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Kim Potter: Officer who shot Daunte Wright makes first court appearance

Josh Marcus
·2-min read
<p>A booking photo of Kimberly Potter following her arrest on suspicion of manslaughter following the fatal shooting of Daunte Wright</p> (Hennepin County Sheriff)

A booking photo of Kimberly Potter following her arrest on suspicion of manslaughter following the fatal shooting of Daunte Wright

(Hennepin County Sheriff)

Kim Potter, a former police officer in the Minneapolis suburb of Brooklyn Center, made her first appearance in court on Thursday, following days of protests over her fatal shooting of Daunte Wright.

She’s facing manslaughter charges after killing Mr Wright, an unarmed, 20-year-old Black man, during a traffic stop over the weekend, where authorities say she mistakenly fired her gun thinking it was her Taser.

Ms Potter only appeared briefly at the hearing, which was conducted via Zoom, to acknowledge she was present. On Wednesday, she was charged with second-degree manslaughter, and was freed on a $100,000 (£72,579) bail later that evening.

Her next court date is set for 17 May.

It has been just under a year since Minneapolis police killed George Floyd, setting off a massive wave of protests, and the city is back in crisis.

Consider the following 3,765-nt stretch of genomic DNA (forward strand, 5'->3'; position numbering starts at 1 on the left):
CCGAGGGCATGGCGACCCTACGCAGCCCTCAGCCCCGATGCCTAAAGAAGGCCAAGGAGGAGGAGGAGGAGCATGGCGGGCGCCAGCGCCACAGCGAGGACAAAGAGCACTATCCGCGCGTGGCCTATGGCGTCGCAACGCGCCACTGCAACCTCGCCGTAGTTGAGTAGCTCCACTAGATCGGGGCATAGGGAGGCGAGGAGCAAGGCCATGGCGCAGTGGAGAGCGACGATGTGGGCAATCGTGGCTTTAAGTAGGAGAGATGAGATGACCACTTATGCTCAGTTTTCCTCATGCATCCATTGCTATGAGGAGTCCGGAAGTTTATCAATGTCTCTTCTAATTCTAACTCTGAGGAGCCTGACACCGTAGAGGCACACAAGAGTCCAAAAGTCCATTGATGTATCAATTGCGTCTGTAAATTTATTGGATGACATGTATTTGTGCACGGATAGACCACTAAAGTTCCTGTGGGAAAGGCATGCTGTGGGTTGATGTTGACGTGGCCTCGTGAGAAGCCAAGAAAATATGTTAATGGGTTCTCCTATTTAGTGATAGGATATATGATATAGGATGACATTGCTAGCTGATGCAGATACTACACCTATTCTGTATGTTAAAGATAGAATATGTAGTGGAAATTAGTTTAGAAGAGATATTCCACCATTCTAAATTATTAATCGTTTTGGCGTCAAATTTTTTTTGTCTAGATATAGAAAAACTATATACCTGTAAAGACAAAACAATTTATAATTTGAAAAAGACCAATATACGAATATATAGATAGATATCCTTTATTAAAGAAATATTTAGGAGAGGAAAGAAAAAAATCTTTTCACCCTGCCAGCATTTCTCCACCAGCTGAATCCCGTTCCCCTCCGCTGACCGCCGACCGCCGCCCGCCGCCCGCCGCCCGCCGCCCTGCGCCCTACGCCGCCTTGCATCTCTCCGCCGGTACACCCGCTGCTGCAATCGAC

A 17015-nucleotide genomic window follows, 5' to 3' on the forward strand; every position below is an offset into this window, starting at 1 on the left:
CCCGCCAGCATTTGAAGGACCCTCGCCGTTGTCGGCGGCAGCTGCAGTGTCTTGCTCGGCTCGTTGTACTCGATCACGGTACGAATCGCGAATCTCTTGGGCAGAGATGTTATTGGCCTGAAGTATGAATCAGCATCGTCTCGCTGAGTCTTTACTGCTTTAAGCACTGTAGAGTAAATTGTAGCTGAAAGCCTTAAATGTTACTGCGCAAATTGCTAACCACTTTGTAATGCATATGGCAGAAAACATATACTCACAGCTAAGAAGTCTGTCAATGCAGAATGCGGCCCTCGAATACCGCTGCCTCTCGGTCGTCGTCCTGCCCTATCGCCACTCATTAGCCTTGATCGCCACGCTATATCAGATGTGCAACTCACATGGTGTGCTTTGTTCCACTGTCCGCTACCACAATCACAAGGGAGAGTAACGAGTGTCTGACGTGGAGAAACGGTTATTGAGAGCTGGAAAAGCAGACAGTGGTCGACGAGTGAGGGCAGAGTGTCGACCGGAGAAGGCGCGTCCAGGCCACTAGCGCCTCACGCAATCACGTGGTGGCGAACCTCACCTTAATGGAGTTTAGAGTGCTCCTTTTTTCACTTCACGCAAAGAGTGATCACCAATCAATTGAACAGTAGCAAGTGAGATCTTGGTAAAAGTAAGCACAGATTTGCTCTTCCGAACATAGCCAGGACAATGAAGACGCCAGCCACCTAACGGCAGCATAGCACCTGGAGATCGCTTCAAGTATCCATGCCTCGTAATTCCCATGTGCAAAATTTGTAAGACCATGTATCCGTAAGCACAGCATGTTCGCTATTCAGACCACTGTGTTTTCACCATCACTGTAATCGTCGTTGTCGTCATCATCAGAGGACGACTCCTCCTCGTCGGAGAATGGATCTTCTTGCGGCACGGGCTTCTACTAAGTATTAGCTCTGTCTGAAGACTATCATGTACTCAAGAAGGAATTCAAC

Protests have continued since Sunday, when Mr Wright was killed, and in response authorities have mobilised scores of riot police, sheriff’s deputies, and National Guard troops to Brooklyn Center.

They’ve been accused of excessive force on protestors, targeting journalists for arrest, and terrorising residents who live near the Brooklyn Center police station with tear gas and unprovoked arrest.

State and local authorities have also put curfews into place each night since Sunday.

Brooklyn Center police chief Tim Gannon also resigned on Tuesday, and the city’s mayor Mike Elliott took control of the police force earlier this week.

The latest high-profile killing of a Black man by a white police officer comes as Minnesota was just wrapping up its case against Derek Chauvin. He’s the former Minneapolis police officer charged with murdering George Floyd, an unarmed Black man, during an arrest for a counterfeit $20 bill last May.

Witness testimony in the high-profile trial concluded on Thursday, and closing arguments are expected on Monday. From there, it will be up to jurors to decide whether to convict Mr Chauvin on multiple charges of murder and one charge of manslaughter.

That process could take anywhere from minutes to weeks, depending on where the jury stands. It will take all 12 jurors being in agreement to reach a guilty verdict.

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